Fischer v. Stewart Title Guaranty Company, 2014 ONCA 798
Stewart Title Guaranty Company
Harvey A. Swartz, for the appellant
Anne M. Kennedy, for the respondent
Heard and released orally: October 30, 2014
On appeal from the judgment of Justice Nancy Mossip of the Superior Court of Justice, dated January 14, 2014.
 The motion judge dismissed the appellant’s claim against his title insurer. The parties had agreed that it was appropriate to address the coverage issue on summary judgment.
 The policy of insurance covered title risks. Title was defined as “the ownership of your interest in the land” and was described as “fee simple vested in Frederick Fischer”.
 The policy covered among other things, the risk that the appellant’s land was unmarketable for any one of four reasons, all of which related to title and none of which applies here. It also covered the risk that the appellant’s title was unmarketable, allowing another person to “refuse to perform a contract to purchase, to lease or to make a mortgage loan”.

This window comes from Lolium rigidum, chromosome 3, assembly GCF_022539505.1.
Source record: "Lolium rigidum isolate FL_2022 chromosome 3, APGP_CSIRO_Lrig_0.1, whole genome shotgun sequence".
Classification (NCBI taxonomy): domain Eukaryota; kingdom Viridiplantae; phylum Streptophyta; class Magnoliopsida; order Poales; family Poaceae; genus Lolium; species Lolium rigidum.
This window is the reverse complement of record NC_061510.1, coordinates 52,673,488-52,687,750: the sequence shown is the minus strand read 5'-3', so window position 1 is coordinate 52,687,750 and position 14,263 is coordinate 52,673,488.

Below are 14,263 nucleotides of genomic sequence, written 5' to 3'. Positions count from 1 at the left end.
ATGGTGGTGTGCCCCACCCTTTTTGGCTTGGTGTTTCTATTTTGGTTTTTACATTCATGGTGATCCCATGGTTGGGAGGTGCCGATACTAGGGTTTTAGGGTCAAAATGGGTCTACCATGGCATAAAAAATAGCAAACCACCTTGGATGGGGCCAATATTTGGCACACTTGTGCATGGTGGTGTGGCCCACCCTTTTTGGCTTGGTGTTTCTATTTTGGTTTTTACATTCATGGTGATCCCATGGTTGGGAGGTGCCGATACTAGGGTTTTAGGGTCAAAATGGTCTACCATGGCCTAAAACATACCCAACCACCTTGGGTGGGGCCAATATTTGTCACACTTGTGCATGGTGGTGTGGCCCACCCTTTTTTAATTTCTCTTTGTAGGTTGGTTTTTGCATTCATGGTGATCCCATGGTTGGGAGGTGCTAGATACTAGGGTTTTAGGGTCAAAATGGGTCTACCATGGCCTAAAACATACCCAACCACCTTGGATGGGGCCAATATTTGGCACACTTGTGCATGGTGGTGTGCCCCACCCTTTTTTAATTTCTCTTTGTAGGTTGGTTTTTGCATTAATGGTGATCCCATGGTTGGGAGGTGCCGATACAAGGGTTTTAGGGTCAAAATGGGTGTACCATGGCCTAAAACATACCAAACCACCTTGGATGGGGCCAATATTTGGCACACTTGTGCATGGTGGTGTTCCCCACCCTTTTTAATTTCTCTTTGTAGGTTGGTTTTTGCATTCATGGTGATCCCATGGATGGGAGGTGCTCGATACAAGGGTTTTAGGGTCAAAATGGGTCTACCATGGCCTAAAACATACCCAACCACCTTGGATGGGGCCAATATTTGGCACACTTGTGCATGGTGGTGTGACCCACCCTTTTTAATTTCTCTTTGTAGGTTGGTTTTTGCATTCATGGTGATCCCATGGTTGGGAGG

The motion judge found the previous use of the property as a marijuana “grow op” was not a title defect. That conclusion is unassailable. Even assuming the land was unmarketable, the title was marketable and was unencumbered by defects that would permit a purchaser to refuse to perform a contract of sale.
 This conclusion is consistent with the U.S. authority cited by the respondent, particularly, the decision of the California Court of Appeal in Lickmill Creek Apartments v. Chicago Title Insurance Company (1991), 231 Cal. App. 3rd 1654.
 In that case, at page 6, the court adopted the observation that:
The purpose of title insurance is not to protect the insured against loss arising from physical damage to property; rather, it is to protect the insured against defects in the title.
 The appeal is therefore dismissed. Costs fixed at $3,500.00, all inclusive.
“G.R. Strathy C.J.O.”
“K. Feldman J.A.”
“P. Lauwers J.A.”